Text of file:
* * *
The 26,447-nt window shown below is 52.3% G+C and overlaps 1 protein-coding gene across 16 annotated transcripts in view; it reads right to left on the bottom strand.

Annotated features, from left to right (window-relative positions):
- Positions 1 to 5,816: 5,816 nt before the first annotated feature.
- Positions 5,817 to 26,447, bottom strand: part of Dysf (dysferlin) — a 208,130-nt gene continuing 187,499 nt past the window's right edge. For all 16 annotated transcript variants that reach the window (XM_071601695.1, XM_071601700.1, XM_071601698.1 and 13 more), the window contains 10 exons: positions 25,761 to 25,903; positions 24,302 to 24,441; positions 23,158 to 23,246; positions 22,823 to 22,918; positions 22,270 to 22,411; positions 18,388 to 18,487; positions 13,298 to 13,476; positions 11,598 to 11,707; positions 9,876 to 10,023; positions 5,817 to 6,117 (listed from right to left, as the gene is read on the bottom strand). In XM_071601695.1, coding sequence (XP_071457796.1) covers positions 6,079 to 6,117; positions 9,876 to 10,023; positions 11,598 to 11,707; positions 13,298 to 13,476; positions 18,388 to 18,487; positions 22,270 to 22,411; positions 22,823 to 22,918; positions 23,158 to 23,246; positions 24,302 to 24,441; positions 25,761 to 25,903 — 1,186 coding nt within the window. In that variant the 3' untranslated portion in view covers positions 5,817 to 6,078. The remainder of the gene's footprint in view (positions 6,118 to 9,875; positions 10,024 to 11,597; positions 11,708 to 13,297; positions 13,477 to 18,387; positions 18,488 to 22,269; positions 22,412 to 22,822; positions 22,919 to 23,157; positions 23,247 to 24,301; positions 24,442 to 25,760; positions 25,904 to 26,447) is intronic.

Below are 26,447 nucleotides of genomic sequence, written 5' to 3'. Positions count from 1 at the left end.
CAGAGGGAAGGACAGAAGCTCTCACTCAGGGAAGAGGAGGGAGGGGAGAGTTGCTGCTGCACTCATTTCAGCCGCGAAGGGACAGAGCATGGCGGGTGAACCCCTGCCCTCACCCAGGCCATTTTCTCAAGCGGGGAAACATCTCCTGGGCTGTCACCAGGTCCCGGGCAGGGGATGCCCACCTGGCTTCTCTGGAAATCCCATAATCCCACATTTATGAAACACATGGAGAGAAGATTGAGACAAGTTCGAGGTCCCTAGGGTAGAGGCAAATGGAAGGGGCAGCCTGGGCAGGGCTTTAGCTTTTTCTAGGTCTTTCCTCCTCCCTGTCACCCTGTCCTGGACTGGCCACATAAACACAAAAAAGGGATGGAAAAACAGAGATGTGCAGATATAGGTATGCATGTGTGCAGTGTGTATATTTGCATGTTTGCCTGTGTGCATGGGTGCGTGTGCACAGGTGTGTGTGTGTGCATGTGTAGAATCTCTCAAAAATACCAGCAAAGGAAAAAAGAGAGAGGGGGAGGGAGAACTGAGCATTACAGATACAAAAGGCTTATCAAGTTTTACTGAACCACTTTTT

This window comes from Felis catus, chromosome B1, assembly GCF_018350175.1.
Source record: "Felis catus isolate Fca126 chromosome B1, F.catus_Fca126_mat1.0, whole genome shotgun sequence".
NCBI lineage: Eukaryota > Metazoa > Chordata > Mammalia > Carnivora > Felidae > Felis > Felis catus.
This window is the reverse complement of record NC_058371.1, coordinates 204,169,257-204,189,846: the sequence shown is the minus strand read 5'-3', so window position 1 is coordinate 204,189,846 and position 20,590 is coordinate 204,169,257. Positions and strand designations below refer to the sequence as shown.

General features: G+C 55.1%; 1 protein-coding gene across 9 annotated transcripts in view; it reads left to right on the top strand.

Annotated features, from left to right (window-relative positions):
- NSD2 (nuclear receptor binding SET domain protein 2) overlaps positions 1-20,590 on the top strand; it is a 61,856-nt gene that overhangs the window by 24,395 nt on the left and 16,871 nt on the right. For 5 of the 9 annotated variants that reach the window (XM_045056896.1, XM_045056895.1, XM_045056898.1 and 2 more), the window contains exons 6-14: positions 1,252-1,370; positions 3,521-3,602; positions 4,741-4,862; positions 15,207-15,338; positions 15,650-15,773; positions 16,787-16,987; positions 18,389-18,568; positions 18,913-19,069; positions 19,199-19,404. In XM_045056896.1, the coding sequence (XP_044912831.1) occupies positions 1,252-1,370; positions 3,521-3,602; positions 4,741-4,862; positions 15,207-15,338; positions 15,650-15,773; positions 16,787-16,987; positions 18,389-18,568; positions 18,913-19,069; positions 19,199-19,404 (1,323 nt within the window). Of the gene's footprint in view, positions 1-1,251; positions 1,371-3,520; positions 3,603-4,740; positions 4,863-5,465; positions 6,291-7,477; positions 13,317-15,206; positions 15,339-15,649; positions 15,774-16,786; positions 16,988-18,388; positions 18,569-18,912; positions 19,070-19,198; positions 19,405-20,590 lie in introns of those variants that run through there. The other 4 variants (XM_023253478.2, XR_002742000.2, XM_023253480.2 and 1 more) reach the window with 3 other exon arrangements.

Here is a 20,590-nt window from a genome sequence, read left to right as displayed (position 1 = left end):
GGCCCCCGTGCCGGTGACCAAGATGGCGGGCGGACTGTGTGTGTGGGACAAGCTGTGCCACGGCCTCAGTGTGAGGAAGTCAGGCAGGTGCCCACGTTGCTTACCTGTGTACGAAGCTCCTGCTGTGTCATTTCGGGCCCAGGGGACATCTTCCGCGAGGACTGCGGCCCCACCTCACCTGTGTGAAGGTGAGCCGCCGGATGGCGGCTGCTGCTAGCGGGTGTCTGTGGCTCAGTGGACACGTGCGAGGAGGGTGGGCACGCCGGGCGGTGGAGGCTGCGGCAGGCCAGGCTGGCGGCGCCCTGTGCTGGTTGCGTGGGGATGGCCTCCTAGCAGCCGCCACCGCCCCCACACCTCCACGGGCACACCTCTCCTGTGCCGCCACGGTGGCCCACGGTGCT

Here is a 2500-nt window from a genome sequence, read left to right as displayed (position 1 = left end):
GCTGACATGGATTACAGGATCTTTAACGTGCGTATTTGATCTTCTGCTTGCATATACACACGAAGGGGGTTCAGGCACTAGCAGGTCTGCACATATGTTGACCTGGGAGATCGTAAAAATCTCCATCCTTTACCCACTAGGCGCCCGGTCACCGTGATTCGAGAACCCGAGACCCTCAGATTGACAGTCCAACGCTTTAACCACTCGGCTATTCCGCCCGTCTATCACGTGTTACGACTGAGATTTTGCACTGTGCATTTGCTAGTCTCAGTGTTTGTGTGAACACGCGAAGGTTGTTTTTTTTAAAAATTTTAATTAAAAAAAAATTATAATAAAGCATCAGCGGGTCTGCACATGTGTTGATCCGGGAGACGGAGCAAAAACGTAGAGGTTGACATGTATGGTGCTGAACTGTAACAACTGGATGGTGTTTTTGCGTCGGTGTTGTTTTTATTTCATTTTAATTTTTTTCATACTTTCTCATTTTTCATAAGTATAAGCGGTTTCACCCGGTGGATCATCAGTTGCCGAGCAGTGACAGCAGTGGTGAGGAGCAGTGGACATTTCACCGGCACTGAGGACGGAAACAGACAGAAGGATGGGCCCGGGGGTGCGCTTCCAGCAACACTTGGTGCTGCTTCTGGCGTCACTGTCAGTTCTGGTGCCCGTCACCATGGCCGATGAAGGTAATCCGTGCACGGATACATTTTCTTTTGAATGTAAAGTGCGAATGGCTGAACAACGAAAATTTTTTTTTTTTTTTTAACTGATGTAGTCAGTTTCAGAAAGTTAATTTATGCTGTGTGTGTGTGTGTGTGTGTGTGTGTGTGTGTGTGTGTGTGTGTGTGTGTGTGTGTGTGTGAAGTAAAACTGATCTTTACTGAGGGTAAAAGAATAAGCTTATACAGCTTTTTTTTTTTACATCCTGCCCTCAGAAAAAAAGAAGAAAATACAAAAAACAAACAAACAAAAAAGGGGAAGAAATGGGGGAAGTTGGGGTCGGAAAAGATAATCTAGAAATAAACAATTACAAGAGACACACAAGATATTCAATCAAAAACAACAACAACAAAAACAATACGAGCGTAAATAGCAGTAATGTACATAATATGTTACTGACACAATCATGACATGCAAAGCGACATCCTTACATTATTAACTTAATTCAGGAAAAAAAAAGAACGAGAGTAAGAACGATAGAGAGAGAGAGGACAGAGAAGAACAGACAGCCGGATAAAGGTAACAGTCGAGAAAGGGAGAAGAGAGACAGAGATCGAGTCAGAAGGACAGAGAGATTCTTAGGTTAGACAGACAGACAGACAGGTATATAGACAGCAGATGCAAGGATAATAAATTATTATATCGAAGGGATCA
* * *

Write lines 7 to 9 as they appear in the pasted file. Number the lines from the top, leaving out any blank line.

This window comes from Felis catus, chromosome B1, assembly GCF_018350175.1.
Source record: "Felis catus isolate Fca126 chromosome B1, F.catus_Fca126_mat1.0, whole genome shotgun sequence".
NCBI lineage: Eukaryota > Metazoa > Chordata > Mammalia > Carnivora > Felidae > Felis > Felis catus.